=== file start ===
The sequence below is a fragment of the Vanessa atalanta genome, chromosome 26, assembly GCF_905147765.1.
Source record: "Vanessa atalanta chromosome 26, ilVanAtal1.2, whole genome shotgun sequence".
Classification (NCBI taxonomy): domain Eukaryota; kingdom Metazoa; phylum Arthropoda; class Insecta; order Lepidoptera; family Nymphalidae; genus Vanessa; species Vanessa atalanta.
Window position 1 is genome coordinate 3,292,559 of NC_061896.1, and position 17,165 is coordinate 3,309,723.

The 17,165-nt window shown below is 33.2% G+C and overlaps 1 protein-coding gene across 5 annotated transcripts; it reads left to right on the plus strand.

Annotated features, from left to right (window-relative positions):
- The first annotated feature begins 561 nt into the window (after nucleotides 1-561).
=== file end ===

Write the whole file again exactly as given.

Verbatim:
The sequence below is a fragment of the Vanessa atalanta genome, chromosome 26, assembly GCF_905147765.1.
Source record: "Vanessa atalanta chromosome 26, ilVanAtal1.2, whole genome shotgun sequence".
Classification (NCBI taxonomy): domain Eukaryota; kingdom Metazoa; phylum Arthropoda; class Insecta; order Lepidoptera; family Nymphalidae; genus Vanessa; species Vanessa atalanta.
Window position 1 is genome coordinate 3,292,559 of NC_061896.1, and position 17,165 is coordinate 3,309,723.

The 17,165-nt window shown below is 33.2% G+C and overlaps 1 protein-coding gene across 5 annotated transcripts; it reads left to right on the plus strand.

Annotated features, from left to right (window-relative positions):
- The first annotated feature begins 561 nt into the window (after nucleotides 1-561).